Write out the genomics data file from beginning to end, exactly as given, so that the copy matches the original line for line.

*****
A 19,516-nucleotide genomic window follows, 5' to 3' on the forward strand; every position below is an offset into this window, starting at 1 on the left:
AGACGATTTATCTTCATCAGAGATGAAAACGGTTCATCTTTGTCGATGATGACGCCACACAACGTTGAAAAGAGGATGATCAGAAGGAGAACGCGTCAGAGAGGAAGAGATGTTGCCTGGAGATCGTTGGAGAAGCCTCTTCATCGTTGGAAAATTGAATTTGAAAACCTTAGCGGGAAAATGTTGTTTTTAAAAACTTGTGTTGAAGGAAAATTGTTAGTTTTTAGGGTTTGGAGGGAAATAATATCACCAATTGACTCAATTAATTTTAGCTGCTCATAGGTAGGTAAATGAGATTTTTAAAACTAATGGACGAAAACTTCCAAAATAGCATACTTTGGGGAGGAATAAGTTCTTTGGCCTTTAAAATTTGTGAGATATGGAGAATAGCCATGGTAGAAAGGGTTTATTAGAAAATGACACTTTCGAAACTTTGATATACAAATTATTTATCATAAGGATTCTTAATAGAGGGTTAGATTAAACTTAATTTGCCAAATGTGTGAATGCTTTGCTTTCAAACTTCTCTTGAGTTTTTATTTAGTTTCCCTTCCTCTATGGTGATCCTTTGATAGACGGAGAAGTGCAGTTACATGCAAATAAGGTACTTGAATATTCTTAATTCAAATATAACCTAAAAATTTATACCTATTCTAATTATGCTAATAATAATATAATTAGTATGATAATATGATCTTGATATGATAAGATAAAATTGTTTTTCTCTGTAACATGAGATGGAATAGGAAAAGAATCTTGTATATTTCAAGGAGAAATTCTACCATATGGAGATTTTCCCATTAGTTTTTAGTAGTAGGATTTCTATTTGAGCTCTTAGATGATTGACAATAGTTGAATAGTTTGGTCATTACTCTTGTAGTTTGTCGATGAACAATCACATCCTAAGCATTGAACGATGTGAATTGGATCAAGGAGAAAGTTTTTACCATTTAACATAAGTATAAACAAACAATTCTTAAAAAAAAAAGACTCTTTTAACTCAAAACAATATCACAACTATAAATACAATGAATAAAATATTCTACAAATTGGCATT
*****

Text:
A 19,516-nucleotide genomic window follows, 5' to 3' on the forward strand; every position below is an offset into this window, starting at 1 on the left:
AGACGATTTATCTTCATCAGAGATGAAAACGGTTCATCTTTGTCGATGATGACGCCACACAACGTTGAAAAGAGGATGATCAGAAGGAGAACGCGTCAGAGAGGAAGAGATGTTGCCTGGAGATCGTTGGAGAAGCCTCTTCATCGTTGGAAAATTGAATTTGAAAACCTTAGCGGGAAAATGTTGTTTTTAAAAACTTGTGTTGAAGGAAAATTGTTAGTTTTTAGGGTTTGGAGGGAAATAATATCACCAATTGACTCAATTAATTTTAGCTGCTCATAGGTAGGTAAATGAGATTTTTAAAACTAATGGACGAAAACTTCCAAAATAGCATACTTTGGGGAGGAATAAGTTCTTTGGCCTTTAAAATTTGTGAGATATGGAGAATAGCCATGGTAGAAAGGGTTTATTAGAAAATGACACTTTCGAAACTTTGATATACAAATTATTTATCATAAGGATTCTTAATAGAGGGTTAGATTAAACTTAATTTGCCAAATGTGTGAATGCTTTGCTTTCAAACTTCTCTTGAGTTTTTATTTAGTTTCCCTTCCTCTATGGTGATCCTTTGATAGACGGAGAAGTGCAGTTACATGCAAATAAGGTACTTGAATATTCTTAATTCAAATATAACCTAAAAATTTATACCTATTCTAATTATGCTAATAATAATATAATTAGTATGATAATATGATCTTGATATGATAAGATAAAATTGTTTTTCTCTGTAACATGAGATGGAATAGGAAAAGAATCTTGTATATTTCAAGGAGAAATTCTACCATATGGAGATTTTCCCATTAGTTTTTAGTAGTAGGATTTCTATTTGAGCTCTTAGATGATTGACAATAGTTGAATAGTTTGGTCATTACTCTTGTAGTTTGTCGATGAACAATCACATCCTAAGCATTGAACGATGTGAATTGGATCAAGGAGAAAGTTTTTACCATTTAACATAAGTATAAACAAACAATTCTTAAAAAAAAAAGACTCTTTTAACTCAAAACAATATCACAACTATAAATACAATGAATAAAATATTCTACAAATTGGCATT